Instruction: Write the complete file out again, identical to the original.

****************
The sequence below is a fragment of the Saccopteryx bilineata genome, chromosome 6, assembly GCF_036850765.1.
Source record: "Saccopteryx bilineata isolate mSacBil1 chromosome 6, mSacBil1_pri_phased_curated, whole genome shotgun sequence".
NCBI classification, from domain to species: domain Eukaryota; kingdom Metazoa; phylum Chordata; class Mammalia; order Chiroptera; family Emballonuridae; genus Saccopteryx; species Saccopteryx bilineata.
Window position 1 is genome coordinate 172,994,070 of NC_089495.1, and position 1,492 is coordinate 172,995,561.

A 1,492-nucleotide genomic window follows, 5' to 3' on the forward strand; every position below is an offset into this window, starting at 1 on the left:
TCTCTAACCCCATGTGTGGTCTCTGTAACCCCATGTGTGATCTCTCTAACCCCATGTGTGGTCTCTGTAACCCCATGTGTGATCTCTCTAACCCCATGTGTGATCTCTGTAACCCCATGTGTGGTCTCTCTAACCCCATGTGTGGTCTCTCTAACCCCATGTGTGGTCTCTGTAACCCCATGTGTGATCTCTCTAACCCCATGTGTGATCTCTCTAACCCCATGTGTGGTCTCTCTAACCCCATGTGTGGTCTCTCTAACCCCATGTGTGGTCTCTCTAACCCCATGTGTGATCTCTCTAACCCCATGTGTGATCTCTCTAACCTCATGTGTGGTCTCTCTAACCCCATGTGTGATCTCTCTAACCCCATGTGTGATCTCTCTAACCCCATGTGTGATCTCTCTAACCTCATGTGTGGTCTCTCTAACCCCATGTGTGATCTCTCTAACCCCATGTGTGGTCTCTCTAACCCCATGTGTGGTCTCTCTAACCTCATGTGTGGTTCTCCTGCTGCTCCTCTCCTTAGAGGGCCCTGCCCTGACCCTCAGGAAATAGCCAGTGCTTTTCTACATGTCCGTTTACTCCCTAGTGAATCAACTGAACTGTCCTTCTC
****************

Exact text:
The sequence below is a fragment of the Saccopteryx bilineata genome, chromosome 6, assembly GCF_036850765.1.
Source record: "Saccopteryx bilineata isolate mSacBil1 chromosome 6, mSacBil1_pri_phased_curated, whole genome shotgun sequence".
NCBI classification, from domain to species: domain Eukaryota; kingdom Metazoa; phylum Chordata; class Mammalia; order Chiroptera; family Emballonuridae; genus Saccopteryx; species Saccopteryx bilineata.
Window position 1 is genome coordinate 172,994,070 of NC_089495.1, and position 1,492 is coordinate 172,995,561.

A 1,492-nucleotide genomic window follows, 5' to 3' on the forward strand; every position below is an offset into this window, starting at 1 on the left:
TCTCTAACCCCATGTGTGGTCTCTGTAACCCCATGTGTGATCTCTCTAACCCCATGTGTGGTCTCTGTAACCCCATGTGTGATCTCTCTAACCCCATGTGTGATCTCTGTAACCCCATGTGTGGTCTCTCTAACCCCATGTGTGGTCTCTCTAACCCCATGTGTGGTCTCTGTAACCCCATGTGTGATCTCTCTAACCCCATGTGTGATCTCTCTAACCCCATGTGTGGTCTCTCTAACCCCATGTGTGGTCTCTCTAACCCCATGTGTGGTCTCTCTAACCCCATGTGTGATCTCTCTAACCCCATGTGTGATCTCTCTAACCTCATGTGTGGTCTCTCTAACCCCATGTGTGATCTCTCTAACCCCATGTGTGATCTCTCTAACCCCATGTGTGATCTCTCTAACCTCATGTGTGGTCTCTCTAACCCCATGTGTGATCTCTCTAACCCCATGTGTGGTCTCTCTAACCCCATGTGTGGTCTCTCTAACCTCATGTGTGGTTCTCCTGCTGCTCCTCTCCTTAGAGGGCCCTGCCCTGACCCTCAGGAAATAGCCAGTGCTTTTCTACATGTCCGTTTACTCCCTAGTGAATCAACTGAACTGTCCTTCTC